The island of Hispaniola (La Isla Espafiola) was the first New World colony settled by Spain. As such, it served as the logistical base for the conquest of most of the Western Hemisphere. Christopher Columbus first sighted the island in 1492 toward the end of his first voyage to "the Indies." Columbus and his crew

Dominican Republic and Haiti: Country Studies
found the island inhabited by a large population of friendly Taino Indians (Arawaks), who made the explorers welcome. The land was fertile, but of greater importance to the Spaniards was the discovery that gold could be obtained either by barter with the natives, who adorned themselves with golden jewelry, or by extraction from alluvial deposits on the island.
After several attempts to plant colonies along the north coast of Hispaniola, Spain's first permanent settlement in the New World was established on the southern coast at the present site of Santo Domingo. Under Spanish sovereignty, the entire island bore the name Santo Domingo. Indications of the presence of goldthe life's blood of the nascent mercantilist systemand a population of tractable natives who could be used as laborers combined to attract many Spanish newcomers during the early years. Most were adventurers who, at least initially, were more interested in acquiring sudden wealth than they were in settiing the land. Their relations with the Taino Indians, whom they ruthlessly maltreated, deteriorated from the beginning. Aroused by continued seizures of their food supplies, other exactions, and abuse of their women, the formerly peaceful Indians rebelledonly to be crushed decisively in 1495.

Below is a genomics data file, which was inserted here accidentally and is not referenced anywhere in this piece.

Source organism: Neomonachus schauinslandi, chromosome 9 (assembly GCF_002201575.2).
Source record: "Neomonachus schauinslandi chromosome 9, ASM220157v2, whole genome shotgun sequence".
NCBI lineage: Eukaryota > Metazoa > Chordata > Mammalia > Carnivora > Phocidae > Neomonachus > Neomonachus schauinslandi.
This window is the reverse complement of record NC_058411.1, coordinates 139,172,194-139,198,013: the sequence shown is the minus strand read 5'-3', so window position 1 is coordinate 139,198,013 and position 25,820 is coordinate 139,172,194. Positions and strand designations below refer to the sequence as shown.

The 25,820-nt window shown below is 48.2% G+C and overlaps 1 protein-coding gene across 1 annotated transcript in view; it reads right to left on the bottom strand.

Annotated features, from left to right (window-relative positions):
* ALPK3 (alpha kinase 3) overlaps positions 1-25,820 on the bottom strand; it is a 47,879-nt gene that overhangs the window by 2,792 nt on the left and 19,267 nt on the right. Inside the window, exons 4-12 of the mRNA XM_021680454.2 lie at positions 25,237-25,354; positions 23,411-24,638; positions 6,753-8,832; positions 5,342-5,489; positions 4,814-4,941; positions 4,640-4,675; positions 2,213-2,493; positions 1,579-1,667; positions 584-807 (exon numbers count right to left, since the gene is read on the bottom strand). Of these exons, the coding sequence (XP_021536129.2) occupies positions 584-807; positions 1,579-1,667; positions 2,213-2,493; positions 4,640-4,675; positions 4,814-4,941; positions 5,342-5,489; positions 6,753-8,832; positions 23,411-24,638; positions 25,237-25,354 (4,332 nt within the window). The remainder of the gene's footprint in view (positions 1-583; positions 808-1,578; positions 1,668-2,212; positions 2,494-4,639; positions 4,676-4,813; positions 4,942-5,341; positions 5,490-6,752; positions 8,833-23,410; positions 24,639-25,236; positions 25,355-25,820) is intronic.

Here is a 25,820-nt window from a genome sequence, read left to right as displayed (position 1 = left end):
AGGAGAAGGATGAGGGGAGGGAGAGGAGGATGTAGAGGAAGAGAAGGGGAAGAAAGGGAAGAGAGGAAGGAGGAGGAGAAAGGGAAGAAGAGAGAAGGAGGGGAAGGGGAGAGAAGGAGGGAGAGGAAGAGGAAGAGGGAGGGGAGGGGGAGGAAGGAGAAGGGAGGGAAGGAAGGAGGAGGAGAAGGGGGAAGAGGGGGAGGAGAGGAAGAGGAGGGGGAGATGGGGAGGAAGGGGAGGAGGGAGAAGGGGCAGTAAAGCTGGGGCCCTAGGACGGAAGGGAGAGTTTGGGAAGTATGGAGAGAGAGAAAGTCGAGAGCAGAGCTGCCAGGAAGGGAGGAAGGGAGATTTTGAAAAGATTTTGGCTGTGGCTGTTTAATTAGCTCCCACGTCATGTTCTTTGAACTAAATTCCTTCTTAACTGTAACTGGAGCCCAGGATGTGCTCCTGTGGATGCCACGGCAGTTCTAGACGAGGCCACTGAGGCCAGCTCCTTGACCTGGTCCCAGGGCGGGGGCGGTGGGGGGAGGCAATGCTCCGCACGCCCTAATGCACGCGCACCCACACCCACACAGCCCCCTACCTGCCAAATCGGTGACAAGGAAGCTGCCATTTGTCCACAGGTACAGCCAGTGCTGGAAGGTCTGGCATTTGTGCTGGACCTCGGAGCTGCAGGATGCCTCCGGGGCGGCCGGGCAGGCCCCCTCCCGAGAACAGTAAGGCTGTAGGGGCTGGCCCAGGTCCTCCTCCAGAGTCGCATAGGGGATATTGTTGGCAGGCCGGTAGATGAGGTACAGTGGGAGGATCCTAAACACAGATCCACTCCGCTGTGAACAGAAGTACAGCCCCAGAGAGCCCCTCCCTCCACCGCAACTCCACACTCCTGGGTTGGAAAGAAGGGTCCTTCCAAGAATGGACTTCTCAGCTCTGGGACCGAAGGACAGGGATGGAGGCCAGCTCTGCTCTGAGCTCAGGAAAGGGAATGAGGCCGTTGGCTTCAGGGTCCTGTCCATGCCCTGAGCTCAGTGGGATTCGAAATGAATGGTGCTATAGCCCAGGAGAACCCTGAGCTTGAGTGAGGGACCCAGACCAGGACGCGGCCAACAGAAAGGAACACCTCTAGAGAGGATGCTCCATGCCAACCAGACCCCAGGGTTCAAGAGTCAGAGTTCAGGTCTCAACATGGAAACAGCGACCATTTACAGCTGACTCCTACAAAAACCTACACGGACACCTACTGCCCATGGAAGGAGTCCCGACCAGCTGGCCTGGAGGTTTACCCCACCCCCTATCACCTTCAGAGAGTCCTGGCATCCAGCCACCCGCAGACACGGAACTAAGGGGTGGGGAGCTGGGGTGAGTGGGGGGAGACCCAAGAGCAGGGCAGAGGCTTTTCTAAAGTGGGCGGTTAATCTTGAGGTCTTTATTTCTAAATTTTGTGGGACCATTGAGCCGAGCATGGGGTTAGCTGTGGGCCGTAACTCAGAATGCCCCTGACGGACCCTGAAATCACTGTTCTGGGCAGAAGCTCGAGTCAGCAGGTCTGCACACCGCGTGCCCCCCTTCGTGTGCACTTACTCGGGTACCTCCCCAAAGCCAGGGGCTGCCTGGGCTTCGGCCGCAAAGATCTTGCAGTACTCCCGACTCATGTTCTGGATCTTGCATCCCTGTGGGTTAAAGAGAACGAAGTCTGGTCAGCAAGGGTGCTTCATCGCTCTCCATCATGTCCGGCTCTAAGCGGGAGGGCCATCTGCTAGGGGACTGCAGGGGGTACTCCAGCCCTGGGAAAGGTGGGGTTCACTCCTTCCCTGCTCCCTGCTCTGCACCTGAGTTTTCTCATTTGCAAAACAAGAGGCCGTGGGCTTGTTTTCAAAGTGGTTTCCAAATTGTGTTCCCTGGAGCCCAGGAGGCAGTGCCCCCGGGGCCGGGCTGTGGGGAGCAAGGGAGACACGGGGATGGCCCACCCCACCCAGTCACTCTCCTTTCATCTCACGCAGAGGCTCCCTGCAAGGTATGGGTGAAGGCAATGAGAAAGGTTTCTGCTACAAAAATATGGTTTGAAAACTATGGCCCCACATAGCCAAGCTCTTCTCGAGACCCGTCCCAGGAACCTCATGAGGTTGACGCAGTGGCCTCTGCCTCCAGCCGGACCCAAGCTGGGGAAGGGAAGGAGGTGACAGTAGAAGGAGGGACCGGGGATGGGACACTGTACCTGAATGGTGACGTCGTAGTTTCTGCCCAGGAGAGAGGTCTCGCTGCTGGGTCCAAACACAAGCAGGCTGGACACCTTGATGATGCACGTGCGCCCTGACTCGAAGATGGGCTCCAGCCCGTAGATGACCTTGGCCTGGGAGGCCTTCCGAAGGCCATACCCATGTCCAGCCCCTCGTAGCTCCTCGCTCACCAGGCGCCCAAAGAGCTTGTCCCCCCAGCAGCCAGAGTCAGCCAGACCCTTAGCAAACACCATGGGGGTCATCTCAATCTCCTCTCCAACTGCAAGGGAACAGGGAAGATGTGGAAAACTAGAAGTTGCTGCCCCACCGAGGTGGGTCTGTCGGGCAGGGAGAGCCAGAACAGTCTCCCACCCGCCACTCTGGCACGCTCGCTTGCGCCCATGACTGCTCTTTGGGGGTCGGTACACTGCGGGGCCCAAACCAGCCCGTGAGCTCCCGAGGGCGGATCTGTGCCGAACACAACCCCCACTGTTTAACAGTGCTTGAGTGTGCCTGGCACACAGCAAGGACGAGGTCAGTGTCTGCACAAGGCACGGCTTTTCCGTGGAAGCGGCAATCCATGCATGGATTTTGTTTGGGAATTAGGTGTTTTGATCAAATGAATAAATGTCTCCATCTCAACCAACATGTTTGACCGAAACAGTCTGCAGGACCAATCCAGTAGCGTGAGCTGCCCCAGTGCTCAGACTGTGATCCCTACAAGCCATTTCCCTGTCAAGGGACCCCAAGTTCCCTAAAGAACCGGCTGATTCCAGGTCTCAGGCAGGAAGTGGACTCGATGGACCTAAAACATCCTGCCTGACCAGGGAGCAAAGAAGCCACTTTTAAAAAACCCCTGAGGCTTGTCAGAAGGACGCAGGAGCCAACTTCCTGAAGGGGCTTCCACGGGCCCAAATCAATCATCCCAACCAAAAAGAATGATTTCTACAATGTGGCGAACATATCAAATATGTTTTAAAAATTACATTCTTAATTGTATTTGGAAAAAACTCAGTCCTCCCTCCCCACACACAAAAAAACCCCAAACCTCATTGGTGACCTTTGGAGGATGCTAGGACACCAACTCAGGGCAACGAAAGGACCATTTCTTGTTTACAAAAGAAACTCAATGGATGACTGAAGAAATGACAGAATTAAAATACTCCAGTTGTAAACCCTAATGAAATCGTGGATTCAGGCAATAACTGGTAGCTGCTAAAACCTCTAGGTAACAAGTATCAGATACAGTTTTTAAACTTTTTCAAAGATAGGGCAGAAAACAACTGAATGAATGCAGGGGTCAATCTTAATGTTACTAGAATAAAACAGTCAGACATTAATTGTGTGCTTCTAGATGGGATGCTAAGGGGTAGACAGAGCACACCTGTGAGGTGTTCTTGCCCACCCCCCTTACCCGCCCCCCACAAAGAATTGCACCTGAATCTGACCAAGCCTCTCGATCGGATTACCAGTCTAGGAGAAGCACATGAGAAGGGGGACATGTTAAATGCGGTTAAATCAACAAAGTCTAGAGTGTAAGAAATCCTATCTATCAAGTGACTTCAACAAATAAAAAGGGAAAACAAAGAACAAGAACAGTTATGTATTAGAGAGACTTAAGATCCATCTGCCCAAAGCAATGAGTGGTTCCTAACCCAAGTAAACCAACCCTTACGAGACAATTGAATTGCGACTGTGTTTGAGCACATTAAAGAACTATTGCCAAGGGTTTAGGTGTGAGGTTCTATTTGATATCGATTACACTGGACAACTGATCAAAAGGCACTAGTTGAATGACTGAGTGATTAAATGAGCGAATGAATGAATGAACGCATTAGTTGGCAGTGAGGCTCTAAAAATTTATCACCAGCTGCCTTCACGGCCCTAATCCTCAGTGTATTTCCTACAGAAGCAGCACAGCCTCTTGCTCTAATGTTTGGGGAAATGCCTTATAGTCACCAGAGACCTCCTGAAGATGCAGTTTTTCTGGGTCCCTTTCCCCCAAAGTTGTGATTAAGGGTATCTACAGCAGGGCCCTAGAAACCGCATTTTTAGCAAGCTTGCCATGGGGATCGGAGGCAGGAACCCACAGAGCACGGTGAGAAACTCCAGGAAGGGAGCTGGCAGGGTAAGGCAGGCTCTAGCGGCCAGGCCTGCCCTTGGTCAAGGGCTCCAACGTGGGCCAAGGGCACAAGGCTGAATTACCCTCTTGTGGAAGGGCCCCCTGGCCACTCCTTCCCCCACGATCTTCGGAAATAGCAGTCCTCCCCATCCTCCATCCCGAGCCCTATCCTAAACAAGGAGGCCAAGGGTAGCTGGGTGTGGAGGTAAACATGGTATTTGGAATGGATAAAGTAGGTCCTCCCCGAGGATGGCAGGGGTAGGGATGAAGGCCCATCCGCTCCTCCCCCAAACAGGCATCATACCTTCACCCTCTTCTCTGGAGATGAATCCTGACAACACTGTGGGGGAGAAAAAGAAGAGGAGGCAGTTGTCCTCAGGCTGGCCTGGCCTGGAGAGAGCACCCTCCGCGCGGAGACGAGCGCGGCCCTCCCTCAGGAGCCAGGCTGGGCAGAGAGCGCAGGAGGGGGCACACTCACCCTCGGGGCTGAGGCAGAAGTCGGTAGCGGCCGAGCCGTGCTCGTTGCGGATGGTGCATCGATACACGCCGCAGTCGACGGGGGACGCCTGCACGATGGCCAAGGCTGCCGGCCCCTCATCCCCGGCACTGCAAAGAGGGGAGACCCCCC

Columbus, who ruled the colony as royal governor until 1499, attempted to put an end to the more serious abuses to which the Indians were subjected by prohibiting foraging expeditions against them and by regulating the informal taxation imposed by the settlers. Being limited to this milder form of exploitation engendered active opposition among the settlers. To meet their demands, Columbus devised the repartimiento system of land settlement and native labor under which a settler, without assuming any obligation to the authorities, could be granted in perpetuity a large tract of land together with the services of the Indians living on it.
The repartimiento system did nothing to improve the lot of the Indians, and the Spanish crown changed it by instituting the system of encomienda in 1503. Under the encomienda system, all land became in theory the property of the crown, and the Indians thus were considered tenants on royal land. The crown's right to service from the tenants could be transferred in trust to individual Spanish settlers (encomenderos) by formal grant and the regular payment of tribute. The encomenderos were entitled to certain days of labor from the Indians, who became their charges. Encomenderos thus assumed the responsibility of providing for the physical well-being of the Indians and for their instruction in Christianity. An encomienda theoretically did not involve ownership of land; in practice, however, possession was gained through other means.